He was educated at the Liceo de Varones in Guadalajara. He was brought to San Francisco by foster parents since his stepfather was made consul-general in San Francisco. He studied at Mark Hopkins Institute as the pupil of Arthur Mathews up to 1895. By the end of the second year at that school he had won all the highest honors awarded including a scholarship for further study in Paris at the École Nationale et Speciale des Beaux-Arts and Acadèmie Carrière, where he studied for six years as the pupil of Gérôme and Carrière. In Paris Martínez was influenced by Whistler; according to some critics the evidence of Whistler can be seen in his work.
He established a studio in San Francisco in 1901 as one of San Francisco's most flamboyant "Bohemians," while living in the Italian Quarter. Known as "Marty" to his friends, he wore baggy velvet trousers, a colorful sash around his ample waist, velvet beret and a flowing crimson tie. Along with William Keith and Charles Rollo Peters, he co-founded the Del Monte Art Gallery in Monterey, the first gallery devoted exclusively to California artists. After his "vivid" paintings were lost in the 1906 earthquake and fire, he established his studio in the Piedmont hills at 324 Scenic Avenue.
From 1909 until 1942, he was professor of painting at California School of the Arts and Crafts in Berkeley, remembered for his tie and his strictness with students. At the New York World's Fair in 1940, Martínez was selected as one of the six hundred foreign-born Americans making outstanding contributions to culture. In 1974, a Martínez retrospective in Oakland included California and Southwestern desert landscapes. When William Merritt Chase saw one of Martìnez's paintings in a New York studio, he remarked, "Why don't we know this man's work? He is a great artist." But Martìnez preferred to remain in the San Francisco. He also made sketching trips to Mexico and Arizona where he painted the Hopi in 1913.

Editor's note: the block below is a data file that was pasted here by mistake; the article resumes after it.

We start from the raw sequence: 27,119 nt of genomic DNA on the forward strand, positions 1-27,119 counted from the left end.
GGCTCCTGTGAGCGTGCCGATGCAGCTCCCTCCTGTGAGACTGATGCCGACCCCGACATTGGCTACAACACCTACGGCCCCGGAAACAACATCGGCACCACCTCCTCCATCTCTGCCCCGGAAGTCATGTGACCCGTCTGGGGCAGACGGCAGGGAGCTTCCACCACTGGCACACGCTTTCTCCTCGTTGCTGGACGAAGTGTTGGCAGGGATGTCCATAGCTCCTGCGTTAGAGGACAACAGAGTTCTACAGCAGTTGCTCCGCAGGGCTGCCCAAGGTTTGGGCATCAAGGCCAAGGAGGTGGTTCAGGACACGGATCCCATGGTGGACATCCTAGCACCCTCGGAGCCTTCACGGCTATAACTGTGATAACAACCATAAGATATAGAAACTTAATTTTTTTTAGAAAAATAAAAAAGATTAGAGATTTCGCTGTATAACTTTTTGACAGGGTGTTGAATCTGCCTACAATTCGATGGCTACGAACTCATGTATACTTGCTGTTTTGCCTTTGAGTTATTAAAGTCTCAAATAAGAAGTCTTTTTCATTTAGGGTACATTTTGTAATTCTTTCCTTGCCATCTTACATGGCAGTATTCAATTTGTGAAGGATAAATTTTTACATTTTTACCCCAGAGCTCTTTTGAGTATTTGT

The California Legislature adjourned early in his memory on the day of his death on January 13, 1943. The subdued atmospheric light of his paintings embraces Tonalism. Most of his low-keyed landscapes are of the Piedmont Hills. He signed his work with a monogram: early works in Paris were "JTM" superimposed in a circle, and finally XM within a circle made with a Chinese stone stamp.
Martínez was a member of American Federation of Arts in San Francisco, San Francisco Sketch Club, Bohemian Club, Athenian and Niles Clubs of Oakland and San Francisco Arts Association. His work was exhibited extensively and he won many awards during his career. His works are held in the collections of Hubbell Trading Post National Historic Site in Ganado, Arizona; Oakland Museum, Bohemian Club and the De Young Museum, in San Francisco, to name a few.
Dawdy, Doris Ostrander. Artists of the American West: A Biographical Dictionary.  3 vols. Chicago: Swallow Press. 1985.
Hughes, Edan Milton. Artists in California: 1786-1940. San Francisco: Hughes Publishing Company. 1986.
Lewis, Oscar. Bay Window Bohemia. Garden City: Doubleday & Company, Inc. 1956.
Samuels, Peggy and Harold. Samuels' Encyclopedia of Artists of the American West. New Jersey: Castle. 1985.
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Xavier Martinez is also mentioned in these AskART essays:
San Francisco Panama-Pacific Exhibition 1915